Star Rating: 2.5/5
- Phil Lord and Christopher Miller – Cloudy With A Chance Of Meatballs, 21 Jump Street, The Lego Movie
- Jonah Hill – Superbad, Funny People, 21 Jump Street, The Wolf Of Wall Street, Sausage Party
- Channing Tatum – The Vow, The Eagle, 21 Jump Street, Side Effects, Jupiter Ascending
- Ice Cube – Torque, Ride Along I & II, 21 Jump Street, Book of Life
- Amber Stevens – The Amazing Spiderman, The Kitchen, Jessabelle
- Wyatt Russell – Cowboys & Aliens, We Are What We Are, This Is 40, Cold In July
- Dave Franco – Charlie St. Cloud, 21 Jump Street, The Lego Movie, Now You See Me I & II
- Rob Riggle – Step Brothers, The Hangover, 21 Jump Street, Dumb & Dumber To
- Mark Mothersbaugh – 21 Jump Street, Last Vegas, The Lego Movie, Cloudy With A Chance Of Meatballs I & II
2012’s 21 Jump Street was juvenile, crass, vulgar, patronising, stupid, misogynistic, irritating, and seldom amusing. It also did inexplicably well at the box office. So what could one have expected from a sequel? Well, more of the same really.
22 Jump Street is a comedy that is a carbon copy of its prequel. But this time, Schmidt (Jonah Hill) and Jenko (Channing Tatum) are not sent back to high school by Ice Cube to bust a drugs operation (as if anyone believed that Channing Tatum and Jonah Hill were high school students); they are sent to college.
22 Jump Street employs exactly the same plot as well as the same juvenile, crass and stupid humour as its prequel. However, this time, audiences are prepared for the movie’s utter inanity and so won’t be (unpleasantly) surprised by it.
Also, the film has a surprisingly good climax and the ending scene(s) of the film are probably the funniest bits of the movie (which says something about the rest of it). That is not to say that one won’t laugh during the film. 22 Jump Street continuously mocks itself (and several superhero movies at the same time) by explicitly confessing that it is a sequel devoid of ideas (unlike so many other sequels that are equally devoid of ideas, only they refuse to admit it). Nevertheless, by 22 Jump Street stating that it is ripping itself off, viewers are likely to loosen their guards at an early stage. This means they’re likely to laugh a few more times than they thought they might have done prior to seeing the film.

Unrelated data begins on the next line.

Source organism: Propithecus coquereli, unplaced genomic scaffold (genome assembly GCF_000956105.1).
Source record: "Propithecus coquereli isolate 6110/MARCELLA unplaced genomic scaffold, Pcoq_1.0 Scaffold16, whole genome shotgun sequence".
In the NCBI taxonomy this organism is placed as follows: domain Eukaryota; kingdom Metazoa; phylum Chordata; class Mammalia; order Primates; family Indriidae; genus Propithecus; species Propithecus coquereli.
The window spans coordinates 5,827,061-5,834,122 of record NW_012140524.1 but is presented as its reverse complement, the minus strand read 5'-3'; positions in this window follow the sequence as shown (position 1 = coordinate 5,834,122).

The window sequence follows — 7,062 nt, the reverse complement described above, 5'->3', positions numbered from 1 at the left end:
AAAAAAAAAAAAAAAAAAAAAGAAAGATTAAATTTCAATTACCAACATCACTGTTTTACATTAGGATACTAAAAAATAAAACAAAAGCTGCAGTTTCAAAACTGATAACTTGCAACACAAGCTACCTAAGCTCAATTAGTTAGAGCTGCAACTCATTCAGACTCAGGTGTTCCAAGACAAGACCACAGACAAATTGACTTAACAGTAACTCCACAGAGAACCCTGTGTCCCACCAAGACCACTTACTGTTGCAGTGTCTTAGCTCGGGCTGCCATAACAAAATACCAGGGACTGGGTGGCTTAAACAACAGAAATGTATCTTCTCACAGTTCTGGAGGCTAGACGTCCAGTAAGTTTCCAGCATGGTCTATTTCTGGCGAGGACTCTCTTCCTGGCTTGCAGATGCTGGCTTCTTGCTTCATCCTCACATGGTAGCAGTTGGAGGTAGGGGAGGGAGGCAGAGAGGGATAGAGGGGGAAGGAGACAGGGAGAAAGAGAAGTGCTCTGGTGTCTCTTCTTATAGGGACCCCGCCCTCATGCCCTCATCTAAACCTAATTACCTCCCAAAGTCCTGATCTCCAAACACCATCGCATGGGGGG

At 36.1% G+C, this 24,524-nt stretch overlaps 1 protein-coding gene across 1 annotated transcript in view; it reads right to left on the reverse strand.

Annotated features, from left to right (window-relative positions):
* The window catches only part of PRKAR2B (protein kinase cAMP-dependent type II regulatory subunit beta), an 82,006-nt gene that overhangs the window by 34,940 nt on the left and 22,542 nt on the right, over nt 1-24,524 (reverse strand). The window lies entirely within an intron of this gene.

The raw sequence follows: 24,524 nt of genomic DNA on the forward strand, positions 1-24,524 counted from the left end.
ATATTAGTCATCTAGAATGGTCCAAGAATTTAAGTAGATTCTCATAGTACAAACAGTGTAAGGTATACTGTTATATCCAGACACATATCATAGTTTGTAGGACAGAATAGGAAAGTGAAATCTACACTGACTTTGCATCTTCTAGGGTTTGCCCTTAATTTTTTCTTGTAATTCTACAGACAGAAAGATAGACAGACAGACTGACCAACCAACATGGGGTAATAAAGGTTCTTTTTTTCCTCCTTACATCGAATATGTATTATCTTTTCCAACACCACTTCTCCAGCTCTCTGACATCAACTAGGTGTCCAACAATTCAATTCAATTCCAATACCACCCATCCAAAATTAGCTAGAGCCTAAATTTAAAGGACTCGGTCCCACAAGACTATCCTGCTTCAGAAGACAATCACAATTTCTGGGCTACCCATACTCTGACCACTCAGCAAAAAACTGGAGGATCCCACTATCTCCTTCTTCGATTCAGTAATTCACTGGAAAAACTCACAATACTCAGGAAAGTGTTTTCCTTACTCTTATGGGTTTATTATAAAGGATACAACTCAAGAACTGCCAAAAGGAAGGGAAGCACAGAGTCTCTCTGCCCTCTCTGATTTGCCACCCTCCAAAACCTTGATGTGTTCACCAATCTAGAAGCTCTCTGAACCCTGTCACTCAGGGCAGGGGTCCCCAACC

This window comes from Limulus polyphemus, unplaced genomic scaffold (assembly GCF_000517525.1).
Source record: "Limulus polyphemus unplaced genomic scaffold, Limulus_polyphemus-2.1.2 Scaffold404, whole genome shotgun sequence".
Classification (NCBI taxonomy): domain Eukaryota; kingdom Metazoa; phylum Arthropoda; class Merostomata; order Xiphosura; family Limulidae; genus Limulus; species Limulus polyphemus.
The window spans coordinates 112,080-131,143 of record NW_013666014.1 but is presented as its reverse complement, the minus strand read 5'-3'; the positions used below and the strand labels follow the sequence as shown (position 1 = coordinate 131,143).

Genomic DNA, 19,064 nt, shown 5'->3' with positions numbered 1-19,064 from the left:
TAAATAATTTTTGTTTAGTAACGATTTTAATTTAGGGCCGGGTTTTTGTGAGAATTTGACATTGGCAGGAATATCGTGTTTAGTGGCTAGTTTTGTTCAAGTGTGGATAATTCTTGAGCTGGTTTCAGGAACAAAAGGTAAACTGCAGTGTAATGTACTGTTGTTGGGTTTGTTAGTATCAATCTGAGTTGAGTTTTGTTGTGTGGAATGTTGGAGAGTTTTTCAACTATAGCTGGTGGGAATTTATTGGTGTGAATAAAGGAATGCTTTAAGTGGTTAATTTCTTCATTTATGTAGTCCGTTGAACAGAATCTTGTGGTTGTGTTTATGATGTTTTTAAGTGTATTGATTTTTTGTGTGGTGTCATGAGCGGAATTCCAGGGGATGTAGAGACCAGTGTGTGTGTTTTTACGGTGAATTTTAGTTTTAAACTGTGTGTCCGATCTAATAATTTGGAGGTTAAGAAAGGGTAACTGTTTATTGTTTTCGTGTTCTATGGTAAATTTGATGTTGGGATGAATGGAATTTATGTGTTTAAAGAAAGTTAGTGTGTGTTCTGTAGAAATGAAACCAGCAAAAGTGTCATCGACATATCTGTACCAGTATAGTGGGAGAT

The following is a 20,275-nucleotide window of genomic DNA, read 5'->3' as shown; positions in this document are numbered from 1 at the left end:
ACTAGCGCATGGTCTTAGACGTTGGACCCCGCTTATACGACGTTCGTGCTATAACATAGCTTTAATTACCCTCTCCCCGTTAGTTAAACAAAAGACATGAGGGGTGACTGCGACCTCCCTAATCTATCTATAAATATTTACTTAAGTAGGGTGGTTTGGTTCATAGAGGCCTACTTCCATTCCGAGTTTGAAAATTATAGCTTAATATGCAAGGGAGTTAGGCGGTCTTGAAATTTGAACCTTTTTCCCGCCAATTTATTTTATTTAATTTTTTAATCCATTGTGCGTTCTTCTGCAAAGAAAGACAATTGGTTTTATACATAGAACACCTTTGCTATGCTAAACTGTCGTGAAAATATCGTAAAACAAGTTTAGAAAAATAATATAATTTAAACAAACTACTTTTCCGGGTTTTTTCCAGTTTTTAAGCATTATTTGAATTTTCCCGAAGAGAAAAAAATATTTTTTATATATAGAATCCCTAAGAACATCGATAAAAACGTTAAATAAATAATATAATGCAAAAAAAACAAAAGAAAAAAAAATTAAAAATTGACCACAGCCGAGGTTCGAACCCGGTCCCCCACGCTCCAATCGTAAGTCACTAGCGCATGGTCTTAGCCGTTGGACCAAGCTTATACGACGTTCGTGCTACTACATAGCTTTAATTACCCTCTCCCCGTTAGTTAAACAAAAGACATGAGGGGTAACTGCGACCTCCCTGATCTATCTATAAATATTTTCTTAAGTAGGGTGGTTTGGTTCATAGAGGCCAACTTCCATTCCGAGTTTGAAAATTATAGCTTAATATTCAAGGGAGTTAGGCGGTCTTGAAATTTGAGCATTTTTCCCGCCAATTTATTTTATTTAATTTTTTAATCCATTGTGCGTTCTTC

Just like the plot, the acting and the dialogue in 22 Jump Street are illogical, and both would be staggering if the two lead actors did not have such great chemistry on screen. Indeed, Channing Tatum and Jonah Hill look they had a whale of a time making the movie (which, invariably for a comedy, means that the film won’t be very funny) and it is not as if they play their roles badly, either. Tatum does a decent job as the stupid, popular jock; and Jonah Hill (once again) shows us that he is the go-to-man when a director needs a crude, stupid slob, who (predictably) makes every fat joke that can be found on the internet. (Seriously, Hill, you are a smart guy. When are you going to gain some dignity and stop doing these roles?)
Of the rest of the cast, Ice Cube again spends his entire time on screen shouting and swearing (because shouting and swearing per se is funny, right?). Amber Stevens is merely there to be eye candy; Wyatt Russell is solely there to be the third wheel in a bromance love triangle that quickly grates on the nerves; and Dave Franco and Rob Riggle make cameo appearances (to add fifteen minutes onto the film’s running time and) so audiences can be reminded of what these two (idiots) did in the first film (just in case viewers have suffered amnesia in the last two years).
Otherwise, the music used throughout the film feels random and oddly timed, if not out of place. But, hey, 22 Jump Street is a comedy that has little discipline, sense of timing or intelligence, so why should the music be any different?
All-in-all, 22 Jump Street is certainly as juvenile, crass, patronising, stupid and irritating as its prequel. But it is less vulgar and misogynistic, plus a little funnier than 21 Jump Street. Undoubtedly, this is because of 22 Jump Street’s self-derision; because audiences have become used to the film’s sense of humour (if one can call it that); and because viewers have somehow come to like the two central characters for the fools they are.